WV Ages 6-16 Must obtain a yearly assessment and submit it to the board.   Must annually submit an intent to homeschool, with an education plan, instruction must be equal to the term of the county, parent must have a high school diploma. Must be approved before beginning.
WY Ages 7-16 Can participate in the local school’s testing. Not required. a sequentially progressive curriculum of fundamental instruction in reading, writing, mathematics, civics, history, literature and science. Must submit a curriculum plan to the local board of trustees each year.

May 23, 2013


  1. Jamie says:
    Posted January 4, 2017 4:40 pm

    Hi Mat,
    I believe that in all 50 states you can begin homeschooling when you choose. I would definitely check the states' homeschooling information by calling or checking their website.

  2. rwelch says:
    Posted January 4, 2017 4:38 pm

    Hi E,
    Sorry about that - we've fixed the link to Illinois now!

  3. E says:
    Posted January 2, 2017 12:10 pm


    We are interested in homeschooling our daughter..We are in Illinois. The link about takes us to Idaho home school page. Is there one for Illinois.

  4. Matt says:
    Posted January 1, 2017 4:38 pm

    Are you allowed to begin homeschooling mid year for high school students in Vermont?

  5. Jamie says:
    Posted December 1, 2016 10:45 pm

    Hi Kinsey, If you are using Time4Learning for your high school curriculum that's great. When you finish, your parent will simply create a transcript and a diploma for you. (Don't worry - that's what most homeschoolers do!) We have awesome FREE downloads that make creating these documents super easy - right here on LHSHS. https://letshomeschoolhighschool.com/blog/2012/07/23/download-homeschool-high-school-transcript-template/

  6. Jamie says:
    Posted December 1, 2016 10:41 pm

    Hi Barb, Getting started is pretty easy... but there are a few steps to take. Check out our beginning homeschool post! Just a few steps and you'll be headed in the right direction!

  7. kinsey says:
    Posted December 1, 2016 6:44 pm

    when I finish time4learning do I get a high school diploma or do I get a GED. I'm in texas by the way ?

  8. Barb says:
    Posted November 28, 2016 9:58 am

    My daughter and I are interested in homeschooling her for 2nd semester her senior year in Nebraska. what steps do I need to take and how do I get started?

  9. Frances says:
    Posted September 22, 2016 4:17 pm

    Trying to homeschool my brother , we currently live in florida . Is there anything you can give me to help guide in the direction I need to go.

  10. Melena Lawson says:
    Posted June 20, 2016 1:14 pm

    Hi guys,

    (Homeschooling my 15 year old 10th grader)

    This is our third year homeschooling and I really need some clarification!
    I've been told that she will not receive a high school diploma from several connections unless she is tied to a Christian School. (Is being tied to a Christian School even HS at all?)

    I just need some clarification- can we use our own curriculum such as Time4Learning? Can I wirte and plan my own curriculum such as "unschooling". Does she need electives? Will she receive a High School Diploma or will she be required to get her GED?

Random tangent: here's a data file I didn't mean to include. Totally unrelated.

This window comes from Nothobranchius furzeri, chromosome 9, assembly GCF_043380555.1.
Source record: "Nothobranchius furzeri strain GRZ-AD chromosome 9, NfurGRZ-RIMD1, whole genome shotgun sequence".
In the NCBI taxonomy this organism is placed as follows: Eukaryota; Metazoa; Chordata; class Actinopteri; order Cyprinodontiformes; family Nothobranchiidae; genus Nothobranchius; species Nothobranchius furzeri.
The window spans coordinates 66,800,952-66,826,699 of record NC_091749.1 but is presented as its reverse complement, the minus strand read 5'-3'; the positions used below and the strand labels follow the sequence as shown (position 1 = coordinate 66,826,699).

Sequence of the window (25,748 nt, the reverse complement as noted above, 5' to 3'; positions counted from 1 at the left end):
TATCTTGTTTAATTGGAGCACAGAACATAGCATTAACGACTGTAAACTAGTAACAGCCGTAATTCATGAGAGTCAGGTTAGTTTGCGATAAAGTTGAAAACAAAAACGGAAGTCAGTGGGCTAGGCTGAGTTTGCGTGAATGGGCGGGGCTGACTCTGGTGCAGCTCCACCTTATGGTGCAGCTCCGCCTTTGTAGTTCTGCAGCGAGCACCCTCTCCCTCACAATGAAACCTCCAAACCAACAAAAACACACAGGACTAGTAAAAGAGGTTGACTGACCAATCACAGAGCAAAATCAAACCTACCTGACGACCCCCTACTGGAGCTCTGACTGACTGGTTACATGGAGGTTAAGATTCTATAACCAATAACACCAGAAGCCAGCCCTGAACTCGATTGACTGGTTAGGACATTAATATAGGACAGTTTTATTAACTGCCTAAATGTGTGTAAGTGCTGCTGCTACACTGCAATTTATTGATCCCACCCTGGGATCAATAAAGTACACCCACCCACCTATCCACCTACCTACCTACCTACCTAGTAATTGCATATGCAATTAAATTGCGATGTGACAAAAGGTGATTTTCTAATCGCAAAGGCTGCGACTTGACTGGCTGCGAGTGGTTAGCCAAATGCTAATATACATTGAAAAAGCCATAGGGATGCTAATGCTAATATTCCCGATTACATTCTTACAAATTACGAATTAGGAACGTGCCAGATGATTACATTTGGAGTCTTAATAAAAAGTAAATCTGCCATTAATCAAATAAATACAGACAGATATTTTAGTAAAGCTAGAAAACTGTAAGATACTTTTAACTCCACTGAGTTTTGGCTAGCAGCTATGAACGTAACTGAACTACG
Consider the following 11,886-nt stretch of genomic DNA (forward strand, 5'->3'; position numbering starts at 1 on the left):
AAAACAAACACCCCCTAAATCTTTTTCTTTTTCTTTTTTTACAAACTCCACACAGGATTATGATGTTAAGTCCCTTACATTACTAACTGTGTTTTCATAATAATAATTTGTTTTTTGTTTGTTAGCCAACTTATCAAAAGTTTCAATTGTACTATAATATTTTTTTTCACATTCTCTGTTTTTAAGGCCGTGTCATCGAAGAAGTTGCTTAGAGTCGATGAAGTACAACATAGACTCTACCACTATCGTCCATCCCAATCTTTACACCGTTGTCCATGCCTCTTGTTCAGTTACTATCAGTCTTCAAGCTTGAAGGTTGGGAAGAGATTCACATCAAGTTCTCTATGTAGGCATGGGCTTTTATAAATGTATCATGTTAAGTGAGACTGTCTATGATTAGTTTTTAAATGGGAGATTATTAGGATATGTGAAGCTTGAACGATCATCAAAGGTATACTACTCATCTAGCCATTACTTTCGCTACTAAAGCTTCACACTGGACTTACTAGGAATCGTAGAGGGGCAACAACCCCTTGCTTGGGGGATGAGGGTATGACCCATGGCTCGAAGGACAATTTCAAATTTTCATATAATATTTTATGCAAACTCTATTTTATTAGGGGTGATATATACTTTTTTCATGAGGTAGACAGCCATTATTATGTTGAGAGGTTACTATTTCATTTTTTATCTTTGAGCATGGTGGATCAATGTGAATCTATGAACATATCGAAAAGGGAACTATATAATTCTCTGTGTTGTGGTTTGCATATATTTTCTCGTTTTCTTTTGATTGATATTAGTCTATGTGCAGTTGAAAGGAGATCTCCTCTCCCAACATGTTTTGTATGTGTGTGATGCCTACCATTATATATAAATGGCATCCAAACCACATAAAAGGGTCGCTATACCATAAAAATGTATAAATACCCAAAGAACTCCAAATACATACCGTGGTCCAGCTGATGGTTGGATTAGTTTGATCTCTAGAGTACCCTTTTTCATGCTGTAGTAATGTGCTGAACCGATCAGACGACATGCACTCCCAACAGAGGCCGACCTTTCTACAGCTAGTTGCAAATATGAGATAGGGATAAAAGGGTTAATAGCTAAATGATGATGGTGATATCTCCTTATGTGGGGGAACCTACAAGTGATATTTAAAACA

Please help!!!

    We're located in WV!

  11. Jamie says:
    Posted June 9, 2016 12:48 pm

    Hi Terry, I really don't understand why a county would tell you you couldn't use a specific curriculum. I read the TN Homeschool state laws and I don't see anywhere where they have the authority to tell you you cannot use a specific curriculum. http://www.homeschoolingintennessee.com/gettingstarted/legal/statelaws.aspx
    I'd be tempted to contact the HSLDA and see what they say. As a homeschooler, you should have the freedom to use whatever curriculum you deem best for your child.

  12. Terry Day says:
    Posted June 6, 2016 5:33 pm

    Hi I live in tn how can I find out what programs I can use. I enrolled in time for learning for my 3rd and 6th graders then was told by Maury county I couldn't use it . Can any one give me a cite that I can use.

  13. Tonia says:
    Posted April 13, 2016 10:53 am

    I am trying to find out information for home schooling my 9th grader in Wisconsin but the when i click the link above it says it cant be found.

  14. Jamie says:
    Posted March 24, 2016 5:42 pm

    Hi Dorian, I went and fixed the link. However, I believe that you do not have to do anything to begin homeschooling in TX. They are one of the easiest states to homeschool in.

  15. Dorian says:
    Posted March 19, 2016 2:12 pm

    I'm looking to home school my 9th grader who is struggling. We are in TX and the link posted takes me to Tennessee.
    I want to learn how to home school my child beginning ASAP

  16. Jamie says:
    Posted March 2, 2016 1:03 pm

    Hi Becky, I would just pop on over to our curriculum directory... we have LOADS of great homeschool curriculum with reviews from parents who have actually used it. https://letshomeschoolhighschool.com/listing-category/high-school-curriculum/

  17. Jamie says:
    Posted March 2, 2016 1:02 pm

    Anita, Just click on the link above for more information on your home state! :)

  18. Becky says:
    Posted March 1, 2016 12:59 am

    New to homeschooling. I need help finding curriculum for my 11th grade son for wisconsin. None of what I have found is much help.

  19. Anita miller says:
    Posted February 21, 2016 8:24 am


  20. Anita miller says:
    Posted February 21, 2016 8:23 am

    What does the curriculum guidelines for home school look like for the state of my? Is there anything else you can help me out with?

  21. Jamie says:
    Posted July 23, 2015 9:30 am

    Hi Mandy, Here is a link to our curriculum guides for each subject. Hope this helps.

  22. Mandy Pierson says:
    Posted July 22, 2015 1:21 pm

    Where can I get guide for the school year to go by I want to do my own homeschooling for Alabama thank you

Leave a Reply

Your email address will not be published. Required fields are marked *

1 + 0 =